Provided by: aegis_4.24-5_i386 bug

NAME

       aegis -New_File - add new files to be created by a change

SYNOPSIS

       aegis -New_File file-name...  [ option...  ]
       aegis -New_File -List [ option...  ]
       aegis -New_File -Help

DESCRIPTION

       The aegis -New_File command is used to add new files to a change.  The
       named files will be added to the list of files in the change.

       For each file named, a new file is created in the development
       directory, if it does not exist already.  If the file already exists,
       it will not be altered.

       If you want a new source file to be executable (shell scripts, for
       example) then you simply use the normal chmod(1) command.  If any of
       the file’s executable bits are set at aede(1) time the file is
       remembered as executable and all execute bits (minus the project’s
       umask) will be set by subsequent aecp(1) commands.

       If you name a directory on the command line, the entire directory tree
       will be searched for new files.  (Note: absolutely everything will be
       added, including dot files and binary files, so you will need to clean
       out any junk first.)  Files below this named directory which are
       already in the change, or in the project, will be ignored.  The
       file_name_accept and file_name_reject patterns in the project
       aegis.conf file will also be applied, see aepconf(5) for more
       information.

   Directory Example
       There are times when a command such as
              $ aenf fubar/*
              aegis: project "example": change 42: "fubar/glorp" already in
              change
              aegis: project "example": change 42: found 1 fatal error, no new
              files added
              $
       will fail as shown.  There are several ways to deal with this, the
       easiest being to simply name the directory:
              $ aenf fubar
              aegis: project "example": change 42: file "fubar/smiley" added
              aegis: project "example": change 42: file "fubar/frownie" added
              $
       You could also use the find(1) command for arbitrarily complex file
       selection, but you must first exclude files that the above command
       excludes automatically:
              $ aelcf > exclude
              $ aelpf >> exclude
              $ find fubar -type f | \
                  grep -v -f exclude | \
                  xargs aegis --new-file -v
              aegis: project "example": change 42: file "fubar/smiley" added
              aegis: project "example": change 42: file "fubar/frownie" added
              $
       If you aren’t using the exclude list, the find(1) command will need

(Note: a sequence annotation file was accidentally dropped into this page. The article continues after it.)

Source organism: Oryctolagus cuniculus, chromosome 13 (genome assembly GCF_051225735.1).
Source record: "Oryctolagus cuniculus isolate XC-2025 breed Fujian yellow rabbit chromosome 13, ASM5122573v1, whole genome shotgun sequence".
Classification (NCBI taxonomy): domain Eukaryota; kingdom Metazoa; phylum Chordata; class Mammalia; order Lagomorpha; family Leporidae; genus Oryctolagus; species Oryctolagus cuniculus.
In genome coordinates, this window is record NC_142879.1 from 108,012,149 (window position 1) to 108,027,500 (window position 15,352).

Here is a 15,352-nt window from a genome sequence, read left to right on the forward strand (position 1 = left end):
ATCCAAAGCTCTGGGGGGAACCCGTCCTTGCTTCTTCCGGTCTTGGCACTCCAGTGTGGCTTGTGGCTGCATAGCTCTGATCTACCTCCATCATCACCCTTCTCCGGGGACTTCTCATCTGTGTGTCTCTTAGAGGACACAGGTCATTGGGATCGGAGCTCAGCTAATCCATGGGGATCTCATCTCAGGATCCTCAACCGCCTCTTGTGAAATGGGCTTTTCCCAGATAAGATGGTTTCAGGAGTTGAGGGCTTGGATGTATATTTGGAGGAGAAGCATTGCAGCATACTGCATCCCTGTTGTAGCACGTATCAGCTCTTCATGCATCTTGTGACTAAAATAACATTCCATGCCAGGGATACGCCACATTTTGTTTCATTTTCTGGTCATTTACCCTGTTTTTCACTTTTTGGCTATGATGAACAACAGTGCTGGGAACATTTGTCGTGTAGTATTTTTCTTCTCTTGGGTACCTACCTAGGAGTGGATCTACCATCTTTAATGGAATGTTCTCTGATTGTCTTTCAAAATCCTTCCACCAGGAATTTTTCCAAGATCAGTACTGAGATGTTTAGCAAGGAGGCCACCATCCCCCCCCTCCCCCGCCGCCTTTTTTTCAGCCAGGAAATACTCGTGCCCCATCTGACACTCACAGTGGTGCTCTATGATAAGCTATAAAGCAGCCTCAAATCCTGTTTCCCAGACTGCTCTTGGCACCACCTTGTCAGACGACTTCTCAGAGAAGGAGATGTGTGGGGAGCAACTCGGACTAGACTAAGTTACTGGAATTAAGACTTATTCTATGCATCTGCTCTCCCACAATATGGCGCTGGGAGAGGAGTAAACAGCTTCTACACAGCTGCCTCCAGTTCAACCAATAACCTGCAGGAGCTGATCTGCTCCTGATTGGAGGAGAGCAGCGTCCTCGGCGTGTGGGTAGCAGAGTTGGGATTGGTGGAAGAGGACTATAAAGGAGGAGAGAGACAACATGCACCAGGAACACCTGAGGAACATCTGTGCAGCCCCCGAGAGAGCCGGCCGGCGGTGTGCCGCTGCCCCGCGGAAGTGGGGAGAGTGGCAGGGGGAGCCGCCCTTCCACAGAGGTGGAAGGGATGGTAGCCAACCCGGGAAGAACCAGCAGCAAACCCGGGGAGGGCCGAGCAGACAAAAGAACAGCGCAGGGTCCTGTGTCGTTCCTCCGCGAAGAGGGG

fine tuning for your development directory style.  If you are using the
       symlink-style, you will need to add the find -nlink 1 option in
       addition to the find -type f option.
              $ find fubar -type f -nlinks 1 | \
                  xargs aegis --new-file -v
              aegis: project "example": change 42: file "fubar/smiley" added
              aegis: project "example": change 42: file "fubar/frownie" added
              $
       If you are using the full-copy development directory style, you will
       have to use the exclude list method, above.

   File Templates
       When a new file is created in the development directory the project
       config file is searched for a template for the new file.  If a template
       is found, the new file will be initialized to the template, otherwise
       it will be created empty.  See aepconf(5) for more information.

       The simplest form is to use template files, such as
              file_template =
              [
                      {
                              pattern = [ "*.c" ];
                              body = "${read_file ${source template/c abs}}";
                      },
                      {
                              pattern = [ "test/*/.sh" ];
                              body = "${read_file ${source template/test abs}}";
                      },
              ];
       As you can see, the template files are part of the project source, so
       you can add the appropriate copyright notices, and wrappers, etc.  The
       $source substitution locates them, if they are not part of the current
       change (and they usually are not).

       The template files themselves contain substitutions.  The $filename
       substitution is available, and contains the name of the file being
       created.  This can be manipulated in various ways when constructing the
       appropriate file contents.  See aesub(5) for more information about
       substitutions.

       It is also possible to run a command to create the new file.  You can
       do this instead of specifying a body string, viz:
              file_template =
              [
                      {
                              pattern = [ "*" ];
                              body_command = "perl ${source template.pl abs} $filename";
                      },
              ];
       The command is run with a current directory set to the top of the
       development directory.  It is an error if the command fails to create
       the file.  You can mix-and-match the two techniques, body string and
       body_command, if you want.

   File Name Limitations
       There are a number of controls available to limit the form of project
       file names.  All of these controls may be found in the project
       configuration file, see aepconf(5) for more information.  The most
       significant are briefly described here:

       maximum_filename_length = integer;
               This field is used to limit the length of filenames.  All new
               files may not have path components longer than this.  Defaults
               to 255 if not set.  For maximum portability you should set this
               to 14.

       posix_filename_charset = boolean;